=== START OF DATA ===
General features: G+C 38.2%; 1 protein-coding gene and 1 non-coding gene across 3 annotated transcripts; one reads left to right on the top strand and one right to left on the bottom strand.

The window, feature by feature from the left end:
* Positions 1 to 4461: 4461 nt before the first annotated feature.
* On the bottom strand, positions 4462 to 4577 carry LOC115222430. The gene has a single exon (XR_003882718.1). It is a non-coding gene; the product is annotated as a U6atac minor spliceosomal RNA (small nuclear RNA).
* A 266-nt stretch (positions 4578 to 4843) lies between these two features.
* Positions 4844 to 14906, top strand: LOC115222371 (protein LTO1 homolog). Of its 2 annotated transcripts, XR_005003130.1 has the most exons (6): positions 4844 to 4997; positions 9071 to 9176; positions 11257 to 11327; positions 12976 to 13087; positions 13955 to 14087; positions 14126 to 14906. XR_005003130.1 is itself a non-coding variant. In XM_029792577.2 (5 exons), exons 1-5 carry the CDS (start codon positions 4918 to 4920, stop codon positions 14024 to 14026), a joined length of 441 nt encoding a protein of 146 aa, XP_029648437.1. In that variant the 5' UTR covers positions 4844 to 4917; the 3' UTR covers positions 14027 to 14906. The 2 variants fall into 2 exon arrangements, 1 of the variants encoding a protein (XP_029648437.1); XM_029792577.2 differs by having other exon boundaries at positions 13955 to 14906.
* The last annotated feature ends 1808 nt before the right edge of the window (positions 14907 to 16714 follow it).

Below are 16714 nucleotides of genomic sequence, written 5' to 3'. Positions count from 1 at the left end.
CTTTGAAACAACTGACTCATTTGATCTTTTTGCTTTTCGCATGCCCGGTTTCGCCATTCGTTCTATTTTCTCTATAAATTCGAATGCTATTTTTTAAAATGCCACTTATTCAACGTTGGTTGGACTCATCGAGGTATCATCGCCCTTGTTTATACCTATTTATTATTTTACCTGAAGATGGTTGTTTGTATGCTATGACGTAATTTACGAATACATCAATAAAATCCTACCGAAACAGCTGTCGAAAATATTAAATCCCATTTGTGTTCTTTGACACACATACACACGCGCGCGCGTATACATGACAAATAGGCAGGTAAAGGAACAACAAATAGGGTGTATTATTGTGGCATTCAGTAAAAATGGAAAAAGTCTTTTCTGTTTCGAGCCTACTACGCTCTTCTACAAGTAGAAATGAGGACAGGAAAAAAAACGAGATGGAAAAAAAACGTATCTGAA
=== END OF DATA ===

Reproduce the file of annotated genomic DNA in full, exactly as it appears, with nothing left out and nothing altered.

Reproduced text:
General features: G+C 38.2%; 1 protein-coding gene and 1 non-coding gene across 3 annotated transcripts; one reads left to right on the top strand and one right to left on the bottom strand.

The window, feature by feature from the left end:
* Positions 1 to 4461: 4461 nt before the first annotated feature.
* On the bottom strand, positions 4462 to 4577 carry LOC115222430. The gene has a single exon (XR_003882718.1). It is a non-coding gene; the product is annotated as a U6atac minor spliceosomal RNA (small nuclear RNA).
* A 266-nt stretch (positions 4578 to 4843) lies between these two features.
* Positions 4844 to 14906, top strand: LOC115222371 (protein LTO1 homolog). Of its 2 annotated transcripts, XR_005003130.1 has the most exons (6): positions 4844 to 4997; positions 9071 to 9176; positions 11257 to 11327; positions 12976 to 13087; positions 13955 to 14087; positions 14126 to 14906. XR_005003130.1 is itself a non-coding variant. In XM_029792577.2 (5 exons), exons 1-5 carry the CDS (start codon positions 4918 to 4920, stop codon positions 14024 to 14026), a joined length of 441 nt encoding a protein of 146 aa, XP_029648437.1. In that variant the 5' UTR covers positions 4844 to 4917; the 3' UTR covers positions 14027 to 14906. The 2 variants fall into 2 exon arrangements, 1 of the variants encoding a protein (XP_029648437.1); XM_029792577.2 differs by having other exon boundaries at positions 13955 to 14906.
* The last annotated feature ends 1808 nt before the right edge of the window (positions 14907 to 16714 follow it).

Below are 16714 nucleotides of genomic sequence, written 5' to 3'. Positions count from 1 at the left end.
CTTTGAAACAACTGACTCATTTGATCTTTTTGCTTTTCGCATGCCCGGTTTCGCCATTCGTTCTATTTTCTCTATAAATTCGAATGCTATTTTTTAAAATGCCACTTATTCAACGTTGGTTGGACTCATCGAGGTATCATCGCCCTTGTTTATACCTATTTATTATTTTACCTGAAGATGGTTGTTTGTATGCTATGACGTAATTTACGAATACATCAATAAAATCCTACCGAAACAGCTGTCGAAAATATTAAATCCCATTTGTGTTCTTTGACACACATACACACGCGCGCGCGTATACATGACAAATAGGCAGGTAAAGGAACAACAAATAGGGTGTATTATTGTGGCATTCAGTAAAAATGGAAAAAGTCTTTTCTGTTTCGAGCCTACTACGCTCTTCTACAAGTAGAAATGAGGACAGGAAAAAAAACGAGATGGAAAAAAAACGTATCTGAA